Engineering Design as it Applies to Missions (???)

I learned a rule as a Mechanical Design Engineer. Back then I mostly worked on military projects (particularly submarine radar systems). However, occasionally I would work on commercial projects… particularly integrated bridge systems for commercial shipping. Engineering Triad

Each has very different philosophies. I worked at a company which operated with both philosophies, but it was difficult. Most don’t do this. If they do have both military work and commercial work, they keep their divisions well separated.

The reason? It is difficult for people to work under two very different paradigms. Military projects (even ruggedized and “COTS” or commercial off-the-shelf) works on a paradigm of high quality. One must meet rigorous standards and quality controls. If it drifts into a different area it would high quality and quick. But in commercial work, the focus is on cheap (or inexpensive if you want a nicer term). Sometimes it will drift into cheap and high quality, or cheap and quick.

An engineer has a challenging time drifting from one paradigm to another because mental tools one uses for one paradigm become useless or detrimental when one shifts to a new paradigm.

The rule we used was this:

A.  A design can be Quick and it can be High Quality, but then it will be EXPENSIVE.

B.  A design can be Quick and Cheap, but then it will be LOW QUALITY.

C.  A design can be High Quality and Cheap, but then it will TAKE TIME.

How does this apply to Missions. Not sure, but consider the following:

A.  Quick and High Quality Missions. Big events like major medical outreaches are like this. They are EXPENSIVE. You can’t do a quick and high quality mission event without spending a lot of money, or expending a lot of man-hours. In reality, I don’t think Quick, High Quality Missions are very realistic in most cases. Most groups can’t make a quick mission event work that is high quality. But perhaps big organizations can (particularly in emergency disaster relief)… but it costs.

B.  Quick and Cheap. Generally, with these mission events, you get what you pay for. Except in emergency situations, quick is typically a bad idea in missions anyway (even if it is extremely popular… in part because of the popularity of STM work, and partly because churches often get bored of anything that takes longer than a weekend). Quick and cheap may be good to “open the door” for something else. Inviting a friend out to coffee and talk about his spiritual and relational life is quick and cheap… but there better be some follow-on ministry if there is a positive response… and such a ministry should NOT be quick.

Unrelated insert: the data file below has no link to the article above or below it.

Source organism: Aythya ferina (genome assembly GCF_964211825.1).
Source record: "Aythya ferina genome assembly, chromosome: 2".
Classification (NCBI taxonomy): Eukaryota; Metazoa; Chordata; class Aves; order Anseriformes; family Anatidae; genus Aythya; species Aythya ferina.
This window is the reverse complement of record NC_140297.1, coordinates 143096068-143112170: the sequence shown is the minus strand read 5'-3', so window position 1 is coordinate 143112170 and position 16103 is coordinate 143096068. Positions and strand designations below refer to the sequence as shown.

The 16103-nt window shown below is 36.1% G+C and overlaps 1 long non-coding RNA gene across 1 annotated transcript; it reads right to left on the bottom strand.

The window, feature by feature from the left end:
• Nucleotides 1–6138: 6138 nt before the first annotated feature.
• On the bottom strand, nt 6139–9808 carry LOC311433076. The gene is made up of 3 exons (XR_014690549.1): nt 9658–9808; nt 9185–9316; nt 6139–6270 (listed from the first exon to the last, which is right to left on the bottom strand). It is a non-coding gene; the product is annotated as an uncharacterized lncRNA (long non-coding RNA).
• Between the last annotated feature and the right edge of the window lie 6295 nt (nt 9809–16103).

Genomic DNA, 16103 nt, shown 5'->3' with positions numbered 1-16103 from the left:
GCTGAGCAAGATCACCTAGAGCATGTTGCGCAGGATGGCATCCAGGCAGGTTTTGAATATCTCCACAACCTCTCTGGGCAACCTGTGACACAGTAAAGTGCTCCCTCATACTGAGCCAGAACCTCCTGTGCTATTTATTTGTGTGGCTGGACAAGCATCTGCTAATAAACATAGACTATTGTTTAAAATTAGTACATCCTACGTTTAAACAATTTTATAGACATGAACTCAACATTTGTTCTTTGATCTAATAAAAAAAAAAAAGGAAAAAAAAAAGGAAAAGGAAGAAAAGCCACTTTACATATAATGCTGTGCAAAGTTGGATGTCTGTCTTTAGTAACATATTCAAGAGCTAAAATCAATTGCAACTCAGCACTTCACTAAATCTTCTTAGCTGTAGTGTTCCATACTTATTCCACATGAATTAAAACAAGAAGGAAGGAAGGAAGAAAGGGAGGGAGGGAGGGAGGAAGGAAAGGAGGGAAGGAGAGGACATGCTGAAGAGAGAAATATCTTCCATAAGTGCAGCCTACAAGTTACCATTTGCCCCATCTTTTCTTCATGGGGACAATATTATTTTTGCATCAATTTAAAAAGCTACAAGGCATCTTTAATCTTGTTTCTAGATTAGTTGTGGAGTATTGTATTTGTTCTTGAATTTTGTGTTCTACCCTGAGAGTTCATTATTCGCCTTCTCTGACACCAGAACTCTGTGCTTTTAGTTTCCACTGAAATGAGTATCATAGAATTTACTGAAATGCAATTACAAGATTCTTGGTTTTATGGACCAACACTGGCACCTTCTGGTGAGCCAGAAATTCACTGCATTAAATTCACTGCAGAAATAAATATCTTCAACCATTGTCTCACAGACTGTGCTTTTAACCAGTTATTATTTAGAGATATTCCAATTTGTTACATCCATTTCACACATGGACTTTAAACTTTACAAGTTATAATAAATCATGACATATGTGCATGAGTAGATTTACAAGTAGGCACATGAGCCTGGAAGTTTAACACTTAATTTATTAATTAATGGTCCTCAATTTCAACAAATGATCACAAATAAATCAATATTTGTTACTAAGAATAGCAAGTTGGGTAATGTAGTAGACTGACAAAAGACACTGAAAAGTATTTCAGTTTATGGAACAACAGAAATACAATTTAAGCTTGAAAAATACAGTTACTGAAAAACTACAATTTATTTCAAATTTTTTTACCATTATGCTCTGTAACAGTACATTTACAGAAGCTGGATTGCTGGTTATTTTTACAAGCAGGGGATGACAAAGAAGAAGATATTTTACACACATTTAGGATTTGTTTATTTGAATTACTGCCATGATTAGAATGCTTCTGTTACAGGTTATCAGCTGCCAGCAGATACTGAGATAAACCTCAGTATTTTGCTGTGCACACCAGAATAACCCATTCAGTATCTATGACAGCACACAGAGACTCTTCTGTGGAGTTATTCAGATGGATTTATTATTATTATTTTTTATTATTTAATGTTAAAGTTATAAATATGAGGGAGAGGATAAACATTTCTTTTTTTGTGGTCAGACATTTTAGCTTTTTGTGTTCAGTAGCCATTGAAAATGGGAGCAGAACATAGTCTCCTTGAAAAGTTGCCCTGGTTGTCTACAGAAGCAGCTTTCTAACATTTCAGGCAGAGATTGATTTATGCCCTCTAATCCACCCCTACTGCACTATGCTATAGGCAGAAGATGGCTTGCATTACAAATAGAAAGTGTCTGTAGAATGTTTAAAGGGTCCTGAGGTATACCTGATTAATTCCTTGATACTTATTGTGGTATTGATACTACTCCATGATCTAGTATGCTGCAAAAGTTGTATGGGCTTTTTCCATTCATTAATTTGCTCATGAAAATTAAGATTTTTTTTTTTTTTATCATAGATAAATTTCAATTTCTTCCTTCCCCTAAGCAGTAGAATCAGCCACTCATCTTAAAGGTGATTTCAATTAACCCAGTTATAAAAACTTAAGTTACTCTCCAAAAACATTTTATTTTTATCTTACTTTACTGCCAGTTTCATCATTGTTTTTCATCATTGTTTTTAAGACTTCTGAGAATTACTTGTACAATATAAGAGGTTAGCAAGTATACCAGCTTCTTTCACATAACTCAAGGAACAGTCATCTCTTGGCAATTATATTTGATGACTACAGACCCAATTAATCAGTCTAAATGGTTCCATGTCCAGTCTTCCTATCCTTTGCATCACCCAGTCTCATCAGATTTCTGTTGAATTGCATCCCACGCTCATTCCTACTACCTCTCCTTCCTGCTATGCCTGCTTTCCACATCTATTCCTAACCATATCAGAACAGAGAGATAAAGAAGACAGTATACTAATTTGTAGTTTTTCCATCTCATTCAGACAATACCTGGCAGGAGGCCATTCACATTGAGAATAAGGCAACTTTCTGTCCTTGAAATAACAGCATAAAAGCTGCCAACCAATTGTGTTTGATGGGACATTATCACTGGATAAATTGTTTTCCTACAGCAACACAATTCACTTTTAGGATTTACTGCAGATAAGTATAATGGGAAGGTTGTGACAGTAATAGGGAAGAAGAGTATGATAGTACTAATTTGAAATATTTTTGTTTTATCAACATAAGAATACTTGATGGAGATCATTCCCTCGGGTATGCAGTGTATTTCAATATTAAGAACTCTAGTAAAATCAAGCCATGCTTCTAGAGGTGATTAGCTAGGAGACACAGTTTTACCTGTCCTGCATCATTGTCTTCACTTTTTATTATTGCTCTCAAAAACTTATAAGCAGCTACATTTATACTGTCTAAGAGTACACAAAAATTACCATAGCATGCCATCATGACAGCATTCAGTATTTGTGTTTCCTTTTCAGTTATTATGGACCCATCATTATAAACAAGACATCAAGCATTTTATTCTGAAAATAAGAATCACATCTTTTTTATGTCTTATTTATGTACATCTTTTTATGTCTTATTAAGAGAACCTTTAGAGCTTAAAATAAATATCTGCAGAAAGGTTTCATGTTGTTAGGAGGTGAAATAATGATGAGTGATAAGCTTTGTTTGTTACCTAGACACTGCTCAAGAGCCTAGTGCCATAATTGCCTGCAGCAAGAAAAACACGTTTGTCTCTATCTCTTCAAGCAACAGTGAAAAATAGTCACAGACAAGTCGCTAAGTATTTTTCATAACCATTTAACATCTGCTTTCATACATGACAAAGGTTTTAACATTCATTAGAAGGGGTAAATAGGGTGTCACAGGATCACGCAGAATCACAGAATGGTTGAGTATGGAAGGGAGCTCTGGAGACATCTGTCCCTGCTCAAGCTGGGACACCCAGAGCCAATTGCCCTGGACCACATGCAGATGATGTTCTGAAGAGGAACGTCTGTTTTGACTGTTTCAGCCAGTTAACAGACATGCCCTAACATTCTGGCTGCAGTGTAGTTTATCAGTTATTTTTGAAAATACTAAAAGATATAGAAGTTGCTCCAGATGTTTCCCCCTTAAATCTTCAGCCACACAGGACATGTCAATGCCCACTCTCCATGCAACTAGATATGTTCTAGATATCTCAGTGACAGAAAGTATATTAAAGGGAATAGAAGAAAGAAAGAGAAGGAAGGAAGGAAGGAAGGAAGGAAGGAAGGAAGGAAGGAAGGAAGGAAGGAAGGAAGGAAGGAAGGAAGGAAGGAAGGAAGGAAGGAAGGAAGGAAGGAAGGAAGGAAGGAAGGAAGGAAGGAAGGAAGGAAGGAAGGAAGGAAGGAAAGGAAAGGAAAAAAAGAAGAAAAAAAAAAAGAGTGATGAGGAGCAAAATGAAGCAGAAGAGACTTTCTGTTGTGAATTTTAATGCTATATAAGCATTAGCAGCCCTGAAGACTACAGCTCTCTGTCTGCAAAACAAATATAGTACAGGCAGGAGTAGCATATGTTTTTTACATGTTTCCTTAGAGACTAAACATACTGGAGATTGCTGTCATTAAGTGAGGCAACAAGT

C.  High Quality and Cheap.  In my mind, this is the best ministry. Throwing money at a problem is rarely the best solution… though you would never get that impression watching “Christian” programming. High Quality and Cheap takes time.  It is a slow process like caring for fruit trees. Good fruit will come, but it takes patience and quality care.

One reason I like Community Health Education (also called CHE or Community Health Evangelism) or Asset-Based Community Development (ABCD) is that it does exactly that… provide High Quality ministry inexpensively… taking a long-term view of ministry. I know some like to use scare tactics for quick ministry work, but quick ministries tend to be wasteful (in resources) and/or low quality in results.

High Quality and Cheap usually focuses on training. The reason is that the goal is towards empowerment and reproducibility. We are involved in chaplain and pastoral care work for that very reason. It is a slow process of healing people, families, groups, and communities. It is not particularly expensive but focuses on slow development and empowerment. 

There are many ministries out there. Many of them are great… but for me, the slow process of high quality, inexpensive developmental ministry is the one where most of the focus should be placed. Anyway, that is the paradigm I would prefer to focus on. As I said before, it is difficult to switch back and forth in paradigms in Design and in Missions.

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